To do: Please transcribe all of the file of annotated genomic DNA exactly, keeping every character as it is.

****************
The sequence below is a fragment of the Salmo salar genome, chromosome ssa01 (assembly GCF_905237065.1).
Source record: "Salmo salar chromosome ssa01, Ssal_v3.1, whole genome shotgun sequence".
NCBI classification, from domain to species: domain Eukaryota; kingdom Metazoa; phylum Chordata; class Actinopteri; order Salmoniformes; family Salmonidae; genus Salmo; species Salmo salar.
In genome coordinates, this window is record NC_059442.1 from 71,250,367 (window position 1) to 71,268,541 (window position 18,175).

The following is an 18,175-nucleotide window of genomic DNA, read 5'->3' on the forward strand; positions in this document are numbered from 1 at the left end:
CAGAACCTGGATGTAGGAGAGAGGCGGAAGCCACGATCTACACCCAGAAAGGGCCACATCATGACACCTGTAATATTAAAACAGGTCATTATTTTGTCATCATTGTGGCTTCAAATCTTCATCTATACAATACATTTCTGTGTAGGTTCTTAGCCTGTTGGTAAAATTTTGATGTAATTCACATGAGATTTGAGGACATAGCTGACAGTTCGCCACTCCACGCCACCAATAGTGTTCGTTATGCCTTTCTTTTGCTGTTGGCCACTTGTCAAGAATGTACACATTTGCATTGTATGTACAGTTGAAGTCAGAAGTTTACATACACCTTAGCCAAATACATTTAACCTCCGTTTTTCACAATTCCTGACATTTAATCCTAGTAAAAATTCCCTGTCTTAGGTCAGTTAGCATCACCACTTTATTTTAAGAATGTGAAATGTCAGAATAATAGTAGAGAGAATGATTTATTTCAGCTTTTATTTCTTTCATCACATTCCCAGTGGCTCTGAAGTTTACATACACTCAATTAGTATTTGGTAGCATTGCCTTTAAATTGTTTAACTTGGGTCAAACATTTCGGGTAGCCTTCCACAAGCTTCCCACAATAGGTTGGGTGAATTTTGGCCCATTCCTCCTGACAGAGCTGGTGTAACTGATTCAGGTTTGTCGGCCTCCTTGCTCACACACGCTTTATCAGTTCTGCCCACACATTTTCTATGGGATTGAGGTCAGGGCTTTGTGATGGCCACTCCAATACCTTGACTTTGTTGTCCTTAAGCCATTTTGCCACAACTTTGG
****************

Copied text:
The sequence below is a fragment of the Salmo salar genome, chromosome ssa01 (assembly GCF_905237065.1).
Source record: "Salmo salar chromosome ssa01, Ssal_v3.1, whole genome shotgun sequence".
NCBI classification, from domain to species: domain Eukaryota; kingdom Metazoa; phylum Chordata; class Actinopteri; order Salmoniformes; family Salmonidae; genus Salmo; species Salmo salar.
In genome coordinates, this window is record NC_059442.1 from 71,250,367 (window position 1) to 71,268,541 (window position 18,175).

The following is an 18,175-nucleotide window of genomic DNA, read 5'->3' on the forward strand; positions in this document are numbered from 1 at the left end:
CAGAACCTGGATGTAGGAGAGAGGCGGAAGCCACGATCTACACCCAGAAAGGGCCACATCATGACACCTGTAATATTAAAACAGGTCATTATTTTGTCATCATTGTGGCTTCAAATCTTCATCTATACAATACATTTCTGTGTAGGTTCTTAGCCTGTTGGTAAAATTTTGATGTAATTCACATGAGATTTGAGGACATAGCTGACAGTTCGCCACTCCACGCCACCAATAGTGTTCGTTATGCCTTTCTTTTGCTGTTGGCCACTTGTCAAGAATGTACACATTTGCATTGTATGTACAGTTGAAGTCAGAAGTTTACATACACCTTAGCCAAATACATTTAACCTCCGTTTTTCACAATTCCTGACATTTAATCCTAGTAAAAATTCCCTGTCTTAGGTCAGTTAGCATCACCACTTTATTTTAAGAATGTGAAATGTCAGAATAATAGTAGAGAGAATGATTTATTTCAGCTTTTATTTCTTTCATCACATTCCCAGTGGCTCTGAAGTTTACATACACTCAATTAGTATTTGGTAGCATTGCCTTTAAATTGTTTAACTTGGGTCAAACATTTCGGGTAGCCTTCCACAAGCTTCCCACAATAGGTTGGGTGAATTTTGGCCCATTCCTCCTGACAGAGCTGGTGTAACTGATTCAGGTTTGTCGGCCTCCTTGCTCACACACGCTTTATCAGTTCTGCCCACACATTTTCTATGGGATTGAGGTCAGGGCTTTGTGATGGCCACTCCAATACCTTGACTTTGTTGTCCTTAAGCCATTTTGCCACAACTTTGG